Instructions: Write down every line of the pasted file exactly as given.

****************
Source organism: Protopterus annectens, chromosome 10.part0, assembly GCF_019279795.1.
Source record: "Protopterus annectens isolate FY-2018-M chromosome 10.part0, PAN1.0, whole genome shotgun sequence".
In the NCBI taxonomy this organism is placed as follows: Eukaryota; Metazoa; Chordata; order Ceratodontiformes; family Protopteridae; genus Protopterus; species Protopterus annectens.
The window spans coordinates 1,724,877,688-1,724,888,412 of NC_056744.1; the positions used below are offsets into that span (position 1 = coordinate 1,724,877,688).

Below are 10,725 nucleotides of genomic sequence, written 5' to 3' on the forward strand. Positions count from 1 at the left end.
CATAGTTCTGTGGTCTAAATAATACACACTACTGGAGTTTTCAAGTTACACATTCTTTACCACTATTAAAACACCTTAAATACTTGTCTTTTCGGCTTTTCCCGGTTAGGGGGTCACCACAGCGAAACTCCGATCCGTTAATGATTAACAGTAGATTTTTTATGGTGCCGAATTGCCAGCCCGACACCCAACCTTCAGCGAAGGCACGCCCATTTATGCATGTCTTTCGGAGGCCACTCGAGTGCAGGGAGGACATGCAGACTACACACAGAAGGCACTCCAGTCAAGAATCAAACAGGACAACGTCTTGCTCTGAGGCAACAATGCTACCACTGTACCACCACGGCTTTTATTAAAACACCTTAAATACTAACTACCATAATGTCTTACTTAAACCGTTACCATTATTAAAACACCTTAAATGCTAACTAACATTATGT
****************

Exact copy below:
Source organism: Protopterus annectens, chromosome 10.part0, assembly GCF_019279795.1.
Source record: "Protopterus annectens isolate FY-2018-M chromosome 10.part0, PAN1.0, whole genome shotgun sequence".
In the NCBI taxonomy this organism is placed as follows: Eukaryota; Metazoa; Chordata; order Ceratodontiformes; family Protopteridae; genus Protopterus; species Protopterus annectens.
The window spans coordinates 1,724,877,688-1,724,888,412 of NC_056744.1; the positions used below are offsets into that span (position 1 = coordinate 1,724,877,688).

Below are 10,725 nucleotides of genomic sequence, written 5' to 3' on the forward strand. Positions count from 1 at the left end.
CATAGTTCTGTGGTCTAAATAATACACACTACTGGAGTTTTCAAGTTACACATTCTTTACCACTATTAAAACACCTTAAATACTTGTCTTTTCGGCTTTTCCCGGTTAGGGGGTCACCACAGCGAAACTCCGATCCGTTAATGATTAACAGTAGATTTTTTATGGTGCCGAATTGCCAGCCCGACACCCAACCTTCAGCGAAGGCACGCCCATTTATGCATGTCTTTCGGAGGCCACTCGAGTGCAGGGAGGACATGCAGACTACACACAGAAGGCACTCCAGTCAAGAATCAAACAGGACAACGTCTTGCTCTGAGGCAACAATGCTACCACTGTACCACCACGGCTTTTATTAAAACACCTTAAATACTAACTACCATAATGTCTTACTTAAACCGTTACCATTATTAAAACACCTTAAATGCTAACTAACATTATGT